Last updated: 13 March 2023
Published on: 04 October 2019
7 MINS READ
Its beneficiaries are people in crisis – homeless men, women and families. In rendering them help, New Hope Community Services knows it is vital to protect their personal data as well. It is part of the organisation’s overall push to ensure good governance and strengthen public trust.
And this was the reason why New Hope decided to apply for the Data Protection Trustmark (DPTM) when the certification was announced. Having achieved the Charity Governance Award in 2017 and received the Charity Transparency Award for consecutive years since 2016, the DPTM certification was a logical next step for the organisation.
Dealing with personal data
New Hope started its services in 2004 with one shelter for homeless male ex-offenders. In 2007, it expanded its scope by collaborating with the then-Ministry of Community Development, Youth and Sports (now Ministry of Social and Family Development or MSF) to look into arranging housing for other homeless individuals and families.
In carrying out its work, New Hope needs to have information not just about its beneficiaries but also their family members, especially those who will be staying together in the rental flats, said Ms Leah Tan, Centre Manager (HQ) and Data Protection Officer (DPO), New Hope Community Services. For example, the personal data it has to gather includes information on the beneficiaries’ children and the children’s schools.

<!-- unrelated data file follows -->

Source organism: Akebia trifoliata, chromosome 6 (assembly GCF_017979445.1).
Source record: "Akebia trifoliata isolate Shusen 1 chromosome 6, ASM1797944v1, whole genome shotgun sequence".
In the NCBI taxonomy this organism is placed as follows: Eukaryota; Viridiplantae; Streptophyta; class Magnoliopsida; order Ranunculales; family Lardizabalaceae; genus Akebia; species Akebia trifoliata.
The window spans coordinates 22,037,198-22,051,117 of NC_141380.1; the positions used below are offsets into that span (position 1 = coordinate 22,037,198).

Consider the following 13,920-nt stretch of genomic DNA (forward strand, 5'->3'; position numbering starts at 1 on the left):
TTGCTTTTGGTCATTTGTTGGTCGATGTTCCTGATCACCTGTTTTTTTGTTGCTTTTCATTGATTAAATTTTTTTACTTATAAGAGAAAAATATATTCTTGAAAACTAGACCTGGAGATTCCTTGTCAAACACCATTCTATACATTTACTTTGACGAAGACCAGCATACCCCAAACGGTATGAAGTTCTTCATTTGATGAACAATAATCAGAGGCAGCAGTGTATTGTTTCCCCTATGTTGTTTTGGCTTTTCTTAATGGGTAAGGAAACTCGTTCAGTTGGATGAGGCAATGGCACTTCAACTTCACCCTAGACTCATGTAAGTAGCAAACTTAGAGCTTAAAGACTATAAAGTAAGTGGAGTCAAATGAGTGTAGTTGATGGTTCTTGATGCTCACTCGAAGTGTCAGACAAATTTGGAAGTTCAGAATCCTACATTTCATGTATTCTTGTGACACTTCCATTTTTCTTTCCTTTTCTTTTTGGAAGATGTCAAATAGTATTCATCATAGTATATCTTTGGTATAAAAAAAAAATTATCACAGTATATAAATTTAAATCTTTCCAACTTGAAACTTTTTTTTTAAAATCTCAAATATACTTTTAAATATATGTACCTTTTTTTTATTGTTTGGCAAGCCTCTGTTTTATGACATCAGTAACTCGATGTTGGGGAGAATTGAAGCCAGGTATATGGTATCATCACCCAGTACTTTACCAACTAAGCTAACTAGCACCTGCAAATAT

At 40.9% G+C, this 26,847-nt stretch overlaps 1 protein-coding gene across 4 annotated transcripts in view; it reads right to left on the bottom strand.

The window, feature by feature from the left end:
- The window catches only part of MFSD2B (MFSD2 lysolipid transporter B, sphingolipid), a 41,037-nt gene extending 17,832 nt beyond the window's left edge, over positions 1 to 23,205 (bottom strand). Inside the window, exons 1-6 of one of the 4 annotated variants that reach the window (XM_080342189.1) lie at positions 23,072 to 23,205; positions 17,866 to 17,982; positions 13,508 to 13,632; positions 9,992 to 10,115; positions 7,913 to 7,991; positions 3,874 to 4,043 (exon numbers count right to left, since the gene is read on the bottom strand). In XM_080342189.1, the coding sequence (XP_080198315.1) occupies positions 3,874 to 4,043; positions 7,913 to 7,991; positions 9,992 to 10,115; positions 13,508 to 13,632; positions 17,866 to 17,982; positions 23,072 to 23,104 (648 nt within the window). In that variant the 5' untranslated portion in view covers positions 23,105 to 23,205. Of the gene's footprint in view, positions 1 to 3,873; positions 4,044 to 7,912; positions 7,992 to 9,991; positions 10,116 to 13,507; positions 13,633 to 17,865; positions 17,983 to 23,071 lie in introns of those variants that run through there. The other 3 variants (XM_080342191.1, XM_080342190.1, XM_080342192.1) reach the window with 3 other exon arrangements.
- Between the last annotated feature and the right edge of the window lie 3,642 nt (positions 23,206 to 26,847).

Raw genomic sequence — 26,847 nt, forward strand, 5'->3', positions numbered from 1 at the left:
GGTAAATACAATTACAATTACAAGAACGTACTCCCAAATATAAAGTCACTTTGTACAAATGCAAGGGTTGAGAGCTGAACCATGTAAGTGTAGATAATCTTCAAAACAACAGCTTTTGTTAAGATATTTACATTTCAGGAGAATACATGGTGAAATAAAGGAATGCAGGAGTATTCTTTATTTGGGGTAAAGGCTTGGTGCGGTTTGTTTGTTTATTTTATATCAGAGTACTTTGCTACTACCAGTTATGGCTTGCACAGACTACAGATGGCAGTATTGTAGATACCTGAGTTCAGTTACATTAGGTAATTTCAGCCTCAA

When helping its beneficiaries to apply for rental flats, it also needs to have other personal data such as the beneficiaries’ financial information - how much savings they have and their outstanding debts - in order to find out if they are eligible for assistance.
To ensure that all this information is well protected, New Hope’s founder and Chief Executive Officer Pastor Andrew Khoo and its Chief Operating Officer James Chua initiated the organisation’s personal data protection drive. They wanted to engender trust amongst donors and beneficiaries by making sure that its policies and practices were aligned with the Personal Data Protection Act (PDPA).
In 2014, soon after the PDPA came into effect, New Hope put in place the basics of personal data protection. It appointed a DPO, and published its DPO’s contact details and PDPA notice on their website.